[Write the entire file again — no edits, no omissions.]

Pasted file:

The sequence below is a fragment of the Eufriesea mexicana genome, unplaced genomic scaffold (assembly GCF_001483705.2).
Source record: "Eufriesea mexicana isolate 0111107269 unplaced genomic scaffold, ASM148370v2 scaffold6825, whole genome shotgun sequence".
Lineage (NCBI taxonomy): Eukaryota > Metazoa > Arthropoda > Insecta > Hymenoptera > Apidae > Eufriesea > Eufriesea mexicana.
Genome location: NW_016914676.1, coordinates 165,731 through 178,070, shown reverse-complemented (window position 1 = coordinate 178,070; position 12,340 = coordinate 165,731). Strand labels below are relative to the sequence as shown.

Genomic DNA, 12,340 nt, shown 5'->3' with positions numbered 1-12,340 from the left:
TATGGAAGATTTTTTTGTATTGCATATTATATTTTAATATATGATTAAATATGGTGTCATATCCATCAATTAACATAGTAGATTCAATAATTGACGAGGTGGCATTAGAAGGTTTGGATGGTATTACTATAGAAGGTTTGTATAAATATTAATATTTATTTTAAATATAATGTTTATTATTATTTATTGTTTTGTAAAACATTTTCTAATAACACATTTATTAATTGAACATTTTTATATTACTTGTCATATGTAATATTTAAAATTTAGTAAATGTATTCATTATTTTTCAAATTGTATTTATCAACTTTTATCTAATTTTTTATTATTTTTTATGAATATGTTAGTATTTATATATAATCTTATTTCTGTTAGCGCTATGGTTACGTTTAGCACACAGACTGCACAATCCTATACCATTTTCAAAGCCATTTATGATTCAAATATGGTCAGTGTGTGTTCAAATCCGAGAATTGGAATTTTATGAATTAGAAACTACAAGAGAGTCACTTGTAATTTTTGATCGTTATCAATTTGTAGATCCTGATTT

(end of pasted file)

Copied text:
The sequence below is a fragment of the Eufriesea mexicana genome, unplaced genomic scaffold (assembly GCF_001483705.2).
Source record: "Eufriesea mexicana isolate 0111107269 unplaced genomic scaffold, ASM148370v2 scaffold6825, whole genome shotgun sequence".
Lineage (NCBI taxonomy): Eukaryota > Metazoa > Arthropoda > Insecta > Hymenoptera > Apidae > Eufriesea > Eufriesea mexicana.
Genome location: NW_016914676.1, coordinates 165,731 through 178,070, shown reverse-complemented (window position 1 = coordinate 178,070; position 12,340 = coordinate 165,731). Strand labels below are relative to the sequence as shown.

Genomic DNA, 12,340 nt, shown 5'->3' with positions numbered 1-12,340 from the left:
TATGGAAGATTTTTTTGTATTGCATATTATATTTTAATATATGATTAAATATGGTGTCATATCCATCAATTAACATAGTAGATTCAATAATTGACGAGGTGGCATTAGAAGGTTTGGATGGTATTACTATAGAAGGTTTGTATAAATATTAATATTTATTTTAAATATAATGTTTATTATTATTTATTGTTTTGTAAAACATTTTCTAATAACACATTTATTAATTGAACATTTTTATATTACTTGTCATATGTAATATTTAAAATTTAGTAAATGTATTCATTATTTTTCAAATTGTATTTATCAACTTTTATCTAATTTTTTATTATTTTTTATGAATATGTTAGTATTTATATATAATCTTATTTCTGTTAGCGCTATGGTTACGTTTAGCACACAGACTGCACAATCCTATACCATTTTCAAAGCCATTTATGATTCAAATATGGTCAGTGTGTGTTCAAATCCGAGAATTGGAATTTTATGAATTAGAAACTACAAGAGAGTCACTTGTAATTTTTGATCGTTATCAATTTGTAGATCCTGATTT